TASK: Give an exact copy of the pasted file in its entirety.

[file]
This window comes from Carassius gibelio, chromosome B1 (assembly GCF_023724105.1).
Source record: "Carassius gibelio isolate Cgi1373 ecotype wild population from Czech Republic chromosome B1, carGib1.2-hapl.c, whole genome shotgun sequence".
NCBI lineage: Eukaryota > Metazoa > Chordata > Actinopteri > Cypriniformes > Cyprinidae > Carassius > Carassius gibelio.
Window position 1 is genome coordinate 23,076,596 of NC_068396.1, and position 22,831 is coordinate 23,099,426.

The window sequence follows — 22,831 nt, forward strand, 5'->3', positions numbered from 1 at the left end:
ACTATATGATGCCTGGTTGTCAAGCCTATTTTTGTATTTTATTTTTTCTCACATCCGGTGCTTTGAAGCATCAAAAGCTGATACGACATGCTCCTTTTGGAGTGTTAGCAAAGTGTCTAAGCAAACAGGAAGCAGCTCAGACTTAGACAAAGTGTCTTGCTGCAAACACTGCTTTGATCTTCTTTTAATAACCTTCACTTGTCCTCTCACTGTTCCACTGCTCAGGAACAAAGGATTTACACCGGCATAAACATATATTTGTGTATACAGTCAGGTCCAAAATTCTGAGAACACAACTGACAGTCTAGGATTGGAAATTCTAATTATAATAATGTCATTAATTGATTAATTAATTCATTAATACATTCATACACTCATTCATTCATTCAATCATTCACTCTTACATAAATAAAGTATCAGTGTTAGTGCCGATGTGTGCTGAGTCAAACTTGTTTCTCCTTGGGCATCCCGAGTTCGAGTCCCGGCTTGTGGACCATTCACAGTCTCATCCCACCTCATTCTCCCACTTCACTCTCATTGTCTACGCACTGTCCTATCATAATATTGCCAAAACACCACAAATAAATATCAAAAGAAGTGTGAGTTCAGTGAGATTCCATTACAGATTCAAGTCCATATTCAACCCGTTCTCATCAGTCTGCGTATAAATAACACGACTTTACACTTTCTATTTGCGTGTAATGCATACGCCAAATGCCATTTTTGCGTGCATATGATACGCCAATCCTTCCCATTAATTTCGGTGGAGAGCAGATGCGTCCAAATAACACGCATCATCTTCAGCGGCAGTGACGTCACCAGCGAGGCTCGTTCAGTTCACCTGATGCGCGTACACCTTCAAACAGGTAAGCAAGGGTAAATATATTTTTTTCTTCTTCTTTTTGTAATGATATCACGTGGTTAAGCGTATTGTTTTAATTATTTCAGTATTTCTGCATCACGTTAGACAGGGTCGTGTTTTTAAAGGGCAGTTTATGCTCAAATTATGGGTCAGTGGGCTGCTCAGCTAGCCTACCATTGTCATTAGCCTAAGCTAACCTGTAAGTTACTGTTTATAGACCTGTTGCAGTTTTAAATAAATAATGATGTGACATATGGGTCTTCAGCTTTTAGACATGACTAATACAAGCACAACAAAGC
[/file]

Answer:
This window comes from Carassius gibelio, chromosome B1 (assembly GCF_023724105.1).
Source record: "Carassius gibelio isolate Cgi1373 ecotype wild population from Czech Republic chromosome B1, carGib1.2-hapl.c, whole genome shotgun sequence".
NCBI lineage: Eukaryota > Metazoa > Chordata > Actinopteri > Cypriniformes > Cyprinidae > Carassius > Carassius gibelio.
Window position 1 is genome coordinate 23,076,596 of NC_068396.1, and position 22,831 is coordinate 23,099,426.

The window sequence follows — 22,831 nt, forward strand, 5'->3', positions numbered from 1 at the left end:
ACTATATGATGCCTGGTTGTCAAGCCTATTTTTGTATTTTATTTTTTCTCACATCCGGTGCTTTGAAGCATCAAAAGCTGATACGACATGCTCCTTTTGGAGTGTTAGCAAAGTGTCTAAGCAAACAGGAAGCAGCTCAGACTTAGACAAAGTGTCTTGCTGCAAACACTGCTTTGATCTTCTTTTAATAACCTTCACTTGTCCTCTCACTGTTCCACTGCTCAGGAACAAAGGATTTACACCGGCATAAACATATATTTGTGTATACAGTCAGGTCCAAAATTCTGAGAACACAACTGACAGTCTAGGATTGGAAATTCTAATTATAATAATGTCATTAATTGATTAATTAATTCATTAATACATTCATACACTCATTCATTCATTCAATCATTCACTCTTACATAAATAAAGTATCAGTGTTAGTGCCGATGTGTGCTGAGTCAAACTTGTTTCTCCTTGGGCATCCCGAGTTCGAGTCCCGGCTTGTGGACCATTCACAGTCTCATCCCACCTCATTCTCCCACTTCACTCTCATTGTCTACGCACTGTCCTATCATAATATTGCCAAAACACCACAAATAAATATCAAAAGAAGTGTGAGTTCAGTGAGATTCCATTACAGATTCAAGTCCATATTCAACCCGTTCTCATCAGTCTGCGTATAAATAACACGACTTTACACTTTCTATTTGCGTGTAATGCATACGCCAAATGCCATTTTTGCGTGCATATGATACGCCAATCCTTCCCATTAATTTCGGTGGAGAGCAGATGCGTCCAAATAACACGCATCATCTTCAGCGGCAGTGACGTCACCAGCGAGGCTCGTTCAGTTCACCTGATGCGCGTACACCTTCAAACAGGTAAGCAAGGGTAAATATATTTTTTTCTTCTTCTTTTTGTAATGATATCACGTGGTTAAGCGTATTGTTTTAATTATTTCAGTATTTCTGCATCACGTTAGACAGGGTCGTGTTTTTAAAGGGCAGTTTATGCTCAAATTATGGGTCAGTGGGCTGCTCAGCTAGCCTACCATTGTCATTAGCCTAAGCTAACCTGTAAGTTACTGTTTATAGACCTGTTGCAGTTTTAAATAAATAATGATGTGACATATGGGTCTTCAGCTTTTAGACATGACTAATACAAGCACAACAAAGC